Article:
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ATLANTA ≠ Uninsured cancer patients receive only about half the health services of insured cancer patients, but pay nearly twice as much in out-of-pocket expenses, according to a study by Emory University health policy professors Kenneth E. Thorpe, PhD and David Howard, PhD in the April issue of Health Affairs. Moreover, uninsured patients are less likely to be treated in accordance with accepted clinical guidelines, and experience worse outcomes. Dr. Thorpe says the results are "disturbing, but place an interesting face on the uninsured issue."
In the study, a sample of 1,383 cancer patients were tracked over a six-month period. Patients with private insurance consumed an average of $6,550 for health care compared to $3,606 by uninsured patients. But despite the lower overall spending by uninsured patients, they paid more out-of-pocket costs than did insured patients.
The data were obtained from the household component of the Medical Expenditure Panel Survey (MEPS) for the years 1996 to 1999. MEPS is a nationally-representative survey used to collect information on insurance status and the use of and spending on health care services. For the study, the measure of health care spending included the total of all expenditures incurred by individuals and their insurers from the time of the first cancer visit recorded in the MEPS to six months after the first visit. There was no differentiation between spending for cancer services and spending for care for other diseases or conditions. However, tabulations of MEPS revealed that cancer expenditures were, on average, 70% of total expenditures over the six months.
When comparing the use of health care services of insured and uninsured cancer patients, it was found that uninsured patients had fewer overall provider encounters, inpatient admissions and physician office visits. They also had fewer hospital outpatient visits and fewer emergency room visits. And compared to the 56% of cancer patients covered by Medicaid, uninsured patients spent substantially less overall, but more on outpatient hospital services.
The researchers also concluded that ten percent of cancer patients under age 65 were uninsured (compared to 5% of overall cancer patients) and used about 45% fewer health care services compared to insured patients of the same age.
"The numbers reflect patients whose employers donít offer health insurance, are too sick to work, or simply canít afford it," Dr. Thorpe says. "They utilize fewer health services because they are not tied into the primary health care structure and canít afford to pay."
Cancer patients under age 65 showed large differences in health care expenditure spending. The privately insured patients averaged $8,419 in spending compared to $4,806 among uninsured patients. The differences, Dr. Thorpe says, can be attributed to the increased hospital spending among the insured. Out-of-pocket expenditures totaled $1,343 for uninsured patients under 65, $576 for the entire sample and $165 for Medicaid patients.
"Differences between uninsured and insured cancer patients largely reflect the age at which various cancers are typically diagnosed," the researchers wrote. "Many breast cancer patients are diagnosed before age 65, and, not surprisingly, rates of uninsurance are higher among breast and cervical cancer patients and female cancer patients. Conversely, prostate cancer is typically detected after age 65, and only seven percent of prostate cancer patients lack insurance."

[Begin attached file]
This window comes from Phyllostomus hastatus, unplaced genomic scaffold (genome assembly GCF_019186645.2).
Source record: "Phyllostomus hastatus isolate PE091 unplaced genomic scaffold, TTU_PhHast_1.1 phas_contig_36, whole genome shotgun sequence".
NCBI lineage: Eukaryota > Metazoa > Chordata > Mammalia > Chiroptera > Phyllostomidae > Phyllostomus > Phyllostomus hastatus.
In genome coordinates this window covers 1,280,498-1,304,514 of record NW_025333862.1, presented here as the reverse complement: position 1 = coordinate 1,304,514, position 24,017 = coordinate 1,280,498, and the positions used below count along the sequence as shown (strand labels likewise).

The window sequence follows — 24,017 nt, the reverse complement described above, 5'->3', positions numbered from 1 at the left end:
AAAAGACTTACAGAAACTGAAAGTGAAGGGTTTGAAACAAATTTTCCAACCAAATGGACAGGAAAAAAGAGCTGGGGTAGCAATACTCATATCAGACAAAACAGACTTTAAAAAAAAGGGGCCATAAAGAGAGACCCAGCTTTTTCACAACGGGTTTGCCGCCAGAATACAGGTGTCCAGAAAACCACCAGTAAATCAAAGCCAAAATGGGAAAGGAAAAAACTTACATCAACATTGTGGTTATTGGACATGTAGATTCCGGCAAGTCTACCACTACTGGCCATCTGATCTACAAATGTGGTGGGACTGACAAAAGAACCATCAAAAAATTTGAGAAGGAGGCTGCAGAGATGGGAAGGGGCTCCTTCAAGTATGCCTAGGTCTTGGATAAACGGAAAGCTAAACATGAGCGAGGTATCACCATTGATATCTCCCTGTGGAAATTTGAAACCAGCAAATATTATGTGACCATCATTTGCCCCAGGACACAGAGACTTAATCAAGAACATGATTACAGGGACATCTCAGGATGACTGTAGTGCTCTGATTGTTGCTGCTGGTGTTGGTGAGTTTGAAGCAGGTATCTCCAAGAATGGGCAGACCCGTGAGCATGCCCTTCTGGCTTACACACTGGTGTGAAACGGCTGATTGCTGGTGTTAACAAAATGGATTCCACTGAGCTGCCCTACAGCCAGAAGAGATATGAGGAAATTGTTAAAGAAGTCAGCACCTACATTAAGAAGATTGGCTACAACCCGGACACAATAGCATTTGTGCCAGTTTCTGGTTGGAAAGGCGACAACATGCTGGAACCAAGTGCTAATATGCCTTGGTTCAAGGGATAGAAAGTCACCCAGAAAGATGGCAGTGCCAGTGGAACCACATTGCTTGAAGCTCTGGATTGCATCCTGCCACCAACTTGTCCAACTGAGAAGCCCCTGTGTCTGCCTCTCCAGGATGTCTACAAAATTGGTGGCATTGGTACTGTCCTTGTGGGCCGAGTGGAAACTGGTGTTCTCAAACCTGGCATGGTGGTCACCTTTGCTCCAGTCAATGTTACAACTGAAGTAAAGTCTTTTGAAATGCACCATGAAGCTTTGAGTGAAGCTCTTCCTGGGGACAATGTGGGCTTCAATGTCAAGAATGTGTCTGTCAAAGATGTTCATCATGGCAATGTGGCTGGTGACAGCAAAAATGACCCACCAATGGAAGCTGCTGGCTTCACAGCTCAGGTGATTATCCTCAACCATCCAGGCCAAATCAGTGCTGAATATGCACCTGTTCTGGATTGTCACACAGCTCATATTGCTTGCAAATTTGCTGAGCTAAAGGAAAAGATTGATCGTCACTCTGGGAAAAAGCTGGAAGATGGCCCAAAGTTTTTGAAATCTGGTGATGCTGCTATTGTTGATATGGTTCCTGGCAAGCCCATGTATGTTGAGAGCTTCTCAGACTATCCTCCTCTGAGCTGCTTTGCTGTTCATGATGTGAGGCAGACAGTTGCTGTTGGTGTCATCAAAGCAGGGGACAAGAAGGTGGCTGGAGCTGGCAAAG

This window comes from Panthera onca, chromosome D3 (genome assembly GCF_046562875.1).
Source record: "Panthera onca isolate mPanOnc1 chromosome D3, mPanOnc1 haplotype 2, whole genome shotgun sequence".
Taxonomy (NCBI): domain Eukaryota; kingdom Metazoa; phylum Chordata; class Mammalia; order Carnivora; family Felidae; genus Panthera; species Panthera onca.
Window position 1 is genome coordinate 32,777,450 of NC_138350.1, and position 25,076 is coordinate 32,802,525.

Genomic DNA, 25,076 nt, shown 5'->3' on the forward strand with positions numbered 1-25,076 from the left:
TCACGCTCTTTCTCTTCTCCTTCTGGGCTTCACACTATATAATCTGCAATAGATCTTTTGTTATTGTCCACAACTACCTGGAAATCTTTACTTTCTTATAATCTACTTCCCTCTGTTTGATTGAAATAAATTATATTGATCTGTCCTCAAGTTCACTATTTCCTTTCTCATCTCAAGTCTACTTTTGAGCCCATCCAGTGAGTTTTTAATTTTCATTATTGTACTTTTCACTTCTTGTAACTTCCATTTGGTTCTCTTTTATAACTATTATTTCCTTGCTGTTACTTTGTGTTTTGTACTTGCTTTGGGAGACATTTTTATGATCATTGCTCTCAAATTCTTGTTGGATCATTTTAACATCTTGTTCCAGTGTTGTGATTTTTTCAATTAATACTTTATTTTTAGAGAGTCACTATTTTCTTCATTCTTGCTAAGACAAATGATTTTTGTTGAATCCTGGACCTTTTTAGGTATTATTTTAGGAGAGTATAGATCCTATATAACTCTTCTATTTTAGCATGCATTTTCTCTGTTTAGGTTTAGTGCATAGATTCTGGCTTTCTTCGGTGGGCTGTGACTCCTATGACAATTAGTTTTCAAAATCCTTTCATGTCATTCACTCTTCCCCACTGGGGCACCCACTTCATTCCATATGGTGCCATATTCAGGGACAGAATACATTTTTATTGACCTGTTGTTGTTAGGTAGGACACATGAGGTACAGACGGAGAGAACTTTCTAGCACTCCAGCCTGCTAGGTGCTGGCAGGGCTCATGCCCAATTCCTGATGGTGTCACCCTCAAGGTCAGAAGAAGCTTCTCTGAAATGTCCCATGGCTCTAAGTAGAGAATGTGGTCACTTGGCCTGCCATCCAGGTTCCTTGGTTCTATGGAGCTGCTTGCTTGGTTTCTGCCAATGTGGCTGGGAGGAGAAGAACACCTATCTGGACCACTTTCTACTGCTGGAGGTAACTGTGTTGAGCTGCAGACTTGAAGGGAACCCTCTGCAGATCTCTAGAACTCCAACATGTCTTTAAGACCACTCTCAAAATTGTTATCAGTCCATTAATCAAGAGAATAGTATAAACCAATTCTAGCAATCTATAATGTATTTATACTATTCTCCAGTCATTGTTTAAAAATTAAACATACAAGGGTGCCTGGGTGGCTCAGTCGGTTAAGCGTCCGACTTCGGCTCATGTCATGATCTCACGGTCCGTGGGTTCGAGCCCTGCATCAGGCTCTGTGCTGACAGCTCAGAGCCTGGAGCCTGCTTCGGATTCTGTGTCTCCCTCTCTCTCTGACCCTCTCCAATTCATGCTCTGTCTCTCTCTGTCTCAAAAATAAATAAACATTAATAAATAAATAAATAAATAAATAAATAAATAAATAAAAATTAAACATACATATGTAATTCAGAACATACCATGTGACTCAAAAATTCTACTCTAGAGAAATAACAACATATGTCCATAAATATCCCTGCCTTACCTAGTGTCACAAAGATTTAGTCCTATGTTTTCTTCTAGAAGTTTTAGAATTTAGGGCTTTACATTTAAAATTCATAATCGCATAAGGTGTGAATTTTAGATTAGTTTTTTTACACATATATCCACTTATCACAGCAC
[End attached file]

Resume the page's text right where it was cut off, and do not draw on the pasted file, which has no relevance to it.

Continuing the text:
The researchers also found substantial differences in insurance coverage by race and ethnicity, especially in the Hispanic population. Twenty percent of Hispanic cancer patients under age 65 were uninsured and 12% of total Hispanic patients were uninsured. Hispanic cancer patients with private health insurance totaled 51% compared to 73% of overall cancer patients.
"A high number of the Hispanic population tends to work in places where health insurance is not offered," Dr. Thorpe said.
The researchers noted that the analysis was limited by the sample size and because the health spending of patients with all types of cancers were analyzed together.
"Studies of patients with specific types of cancer would help shed light on the reasons for spending differences, for example, whether they are due to differences in the intensity of treatment or use of ancillary services ≠ and the implications of those differences in patients outcomes," they wrote.
"We need to find ways to extend health insurance to all chronically ill people first and eventually to all uninsured," Dr. Thorpe concluded.
Dr. Thorpe is the Robert W. Woodruff Professor and Chair of the department of health policy and management at the Rollins School of Public Health of Emory University. Dr. Thorpe carries a reputation for critically and constructively evaluating the U.S. health care system, particularly in regards to its financing strategies and provisions for the uninsured. He is widely sought after as a policy resource for government and private entities.
Dr. Howard is an assistant professor and health economist in the department of health policy and management at the Rollins School of Public Health of Emory University. His research focuses on medical decision making, with applications to organ allocation and transplantation, antibiotic resistance, and cancer treatment. Currently Dr. Howard is examining the use of cancer treatments at the end of life and the relationship between comorbidities and outcomes in prostate cancer patients.
The study was sponsored by the Commonwealth Fund.